NEW YORK (AP) — Mariachi bands sang "La Cucaracha" and other Mexican songs during protests on Friday in front of the apartment building and the former office of a lawyer caught on video ranting against Spanish-speaking workers.
Demonstrators outside the Manhattan office building demanded the disbarment of attorney Aaron Schlossberg, who on Wednesday yelled at a customer and workers of a Fresh Kitchen restaurant for not speaking English.
"If this man is not disbarred then we will continue to be exposed to insults", said Teresa Garcia. "He is insulting people who speak Spanish. He talks like we are all undocumented immigrants. He does not know some of us were born here."
In the video, which went viral, Schlossberg said he would be calling Immigration and Customs Enforcement to have the workers "kicked out of my country." He complained to another restaurant employee "it's America" and "staff should be speaking English."
The clip sparked outrage among many critics, including U.S. Rep. Adriano Espaillat and Bronx Borough President Ruben Diaz Jr., who wrote to New York state's court system, which has a grievance committee for attorney complaints. Espaillat and Diaz, Democrats, called the video "vile."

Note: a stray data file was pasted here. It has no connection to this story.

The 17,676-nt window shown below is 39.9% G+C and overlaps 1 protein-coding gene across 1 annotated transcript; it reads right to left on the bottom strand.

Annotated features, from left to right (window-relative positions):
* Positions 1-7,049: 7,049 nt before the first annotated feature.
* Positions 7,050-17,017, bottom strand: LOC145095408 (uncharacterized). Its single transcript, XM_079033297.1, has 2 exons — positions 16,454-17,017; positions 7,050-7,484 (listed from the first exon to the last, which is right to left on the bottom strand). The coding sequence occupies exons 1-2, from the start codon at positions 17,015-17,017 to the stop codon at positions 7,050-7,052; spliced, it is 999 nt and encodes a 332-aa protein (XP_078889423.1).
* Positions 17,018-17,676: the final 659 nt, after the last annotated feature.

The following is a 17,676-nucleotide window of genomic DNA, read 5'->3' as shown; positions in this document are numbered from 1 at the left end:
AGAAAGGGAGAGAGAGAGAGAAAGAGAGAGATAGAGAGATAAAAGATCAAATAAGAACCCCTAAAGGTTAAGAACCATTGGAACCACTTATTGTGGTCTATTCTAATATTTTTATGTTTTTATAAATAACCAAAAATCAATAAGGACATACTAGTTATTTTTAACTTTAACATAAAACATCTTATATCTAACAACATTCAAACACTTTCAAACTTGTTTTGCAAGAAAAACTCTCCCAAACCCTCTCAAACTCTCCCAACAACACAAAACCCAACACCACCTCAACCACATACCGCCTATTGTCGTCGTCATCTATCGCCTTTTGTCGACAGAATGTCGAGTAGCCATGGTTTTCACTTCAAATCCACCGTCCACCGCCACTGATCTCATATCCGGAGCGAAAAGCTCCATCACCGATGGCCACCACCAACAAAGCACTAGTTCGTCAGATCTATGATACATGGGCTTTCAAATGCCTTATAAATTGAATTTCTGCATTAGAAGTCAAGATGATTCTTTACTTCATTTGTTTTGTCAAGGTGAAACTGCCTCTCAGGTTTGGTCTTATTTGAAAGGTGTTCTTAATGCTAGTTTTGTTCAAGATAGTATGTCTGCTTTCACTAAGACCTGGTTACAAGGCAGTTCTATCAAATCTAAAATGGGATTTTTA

On Friday, demonstrators sang along with the mariachi performers and carried signs that read "Se habla Spanish" or "Racism, no Bueno."
"Long live Spanish, our language!" Bladi Medina said through a megaphone. "Why are we being disrespected this way?"
Schlossberg was not seen at either protest.
The company that runs the building Schlossberg uses as his law firm's address has said his agreement with it was terminated because his actions "were contrary" to its regulations.
Inside the eatery were the video was shot, employee Fidel De Jesus said Schlossberg's outburst started when he spoke in Spanish with a customer he knew. He then saw Schlossberg shooting video of him with his phone.
De Jesus said Schlossberg angrily told him he should speak English.
"I felt a bit helpless, but I was mostly in shock," De Jesus said.
The worker also said he was nervous because of the video Schlossberg took of him and the threat he made to call ICE on him.
Schlossberg didn't respond to a call seeking comment.
Protest leaders handed out complaint forms that can be sent to an attorney grievance committee run by the state court system.
It's unclear what action the committee might take. Naomi Goldstein, deputy chief counsel for the committee, said anything filed before the committee is confidential.
Employees of the city's Commission on Human Rights went to the restaurant earlier Friday to inform people of their rights against discrimination and harassment. They did not comment on whether the commission would investigate Schlossberg.
An ICE spokesman said the agency had no comment on the Schlossberg video. He said ICE's tip line is for making legitimate reports of suspected criminal activity and "should not be used as an instrument to intimidate or harass."